You were initially resistant to this global approach, as global stocks had done terribly over the preceding 8 years (worsened by the fact that the CAD went from 65 cents to become stronger than the USD), but you relented. Over the first few months, your $100K grew to $105K. As an investing newbie, you probably figured “yeah, this is how investing works; my money is making money for me!”
 
You very quickly might have changed your mind on the whole thing. Around August/September the “narrative” changed completely. We were now in a “financial crisis”, whatever that meant. Every night on the news we were hearing all sorts of new terms and acronyms that even your financial advisor had to look up. Politicians were fighting it out over bailouts. “The Dow” dove day after day, each day breaking its previous record in point total declines. Unlike the more recent pandemic panic in the markets, this thing was drawn out over months and months.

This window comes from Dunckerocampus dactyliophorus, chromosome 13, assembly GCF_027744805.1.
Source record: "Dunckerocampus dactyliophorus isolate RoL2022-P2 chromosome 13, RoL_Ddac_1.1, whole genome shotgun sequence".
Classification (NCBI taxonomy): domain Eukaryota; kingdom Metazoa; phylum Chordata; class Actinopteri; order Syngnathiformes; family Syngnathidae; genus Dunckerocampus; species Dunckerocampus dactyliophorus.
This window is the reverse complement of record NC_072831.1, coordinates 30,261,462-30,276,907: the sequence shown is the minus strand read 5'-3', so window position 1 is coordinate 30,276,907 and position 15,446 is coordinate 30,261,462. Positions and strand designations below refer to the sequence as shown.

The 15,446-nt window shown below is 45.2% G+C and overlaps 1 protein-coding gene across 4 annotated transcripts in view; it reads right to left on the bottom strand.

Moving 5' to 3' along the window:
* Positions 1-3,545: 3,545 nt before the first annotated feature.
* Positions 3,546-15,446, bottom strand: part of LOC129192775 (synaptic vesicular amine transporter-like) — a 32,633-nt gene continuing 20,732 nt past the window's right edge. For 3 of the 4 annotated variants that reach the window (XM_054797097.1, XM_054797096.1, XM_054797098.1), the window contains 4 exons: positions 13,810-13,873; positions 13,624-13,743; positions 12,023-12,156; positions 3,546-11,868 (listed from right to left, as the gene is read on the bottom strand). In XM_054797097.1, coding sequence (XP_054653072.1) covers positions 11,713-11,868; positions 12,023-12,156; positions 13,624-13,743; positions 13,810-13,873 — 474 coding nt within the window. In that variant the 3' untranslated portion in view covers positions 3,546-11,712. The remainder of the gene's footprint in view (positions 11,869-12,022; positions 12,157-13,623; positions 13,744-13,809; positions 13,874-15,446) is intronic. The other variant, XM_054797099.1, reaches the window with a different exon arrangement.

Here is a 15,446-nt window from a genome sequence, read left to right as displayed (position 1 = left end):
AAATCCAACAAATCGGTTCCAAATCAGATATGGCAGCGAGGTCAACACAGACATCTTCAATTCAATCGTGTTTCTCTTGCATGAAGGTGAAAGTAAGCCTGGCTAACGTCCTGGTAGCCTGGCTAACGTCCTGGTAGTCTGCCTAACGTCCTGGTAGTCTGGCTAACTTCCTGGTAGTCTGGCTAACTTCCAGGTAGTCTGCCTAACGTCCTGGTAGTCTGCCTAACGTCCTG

Your $100K, which I’m sure you worked very hard for, dipped into the negative in June, then really got walloped in September, finishing the month at $87K. At this point, U.S. markets had just entered “bear market” territory, with the S&P 500 down 20% from its October 2007 highs. The most risk-sensitive retail investors were already bailing, but that's not you; you're investing for the long-term. I might have told you that the worst was behind us, but to be honest I had no clue and was obviously wrong.
 
At the end of November, your nest egg was whittled down to $75K. The saving grace of the portfolio—why it was not down a lot more—was actually that much of the underlying investment was denominated in USD, and while stocks plummeted, a lot of money flew to the safety of U.S. treasuries, propping up the Greenback vs a Canadian dollar that was plummeting alongside oil prices.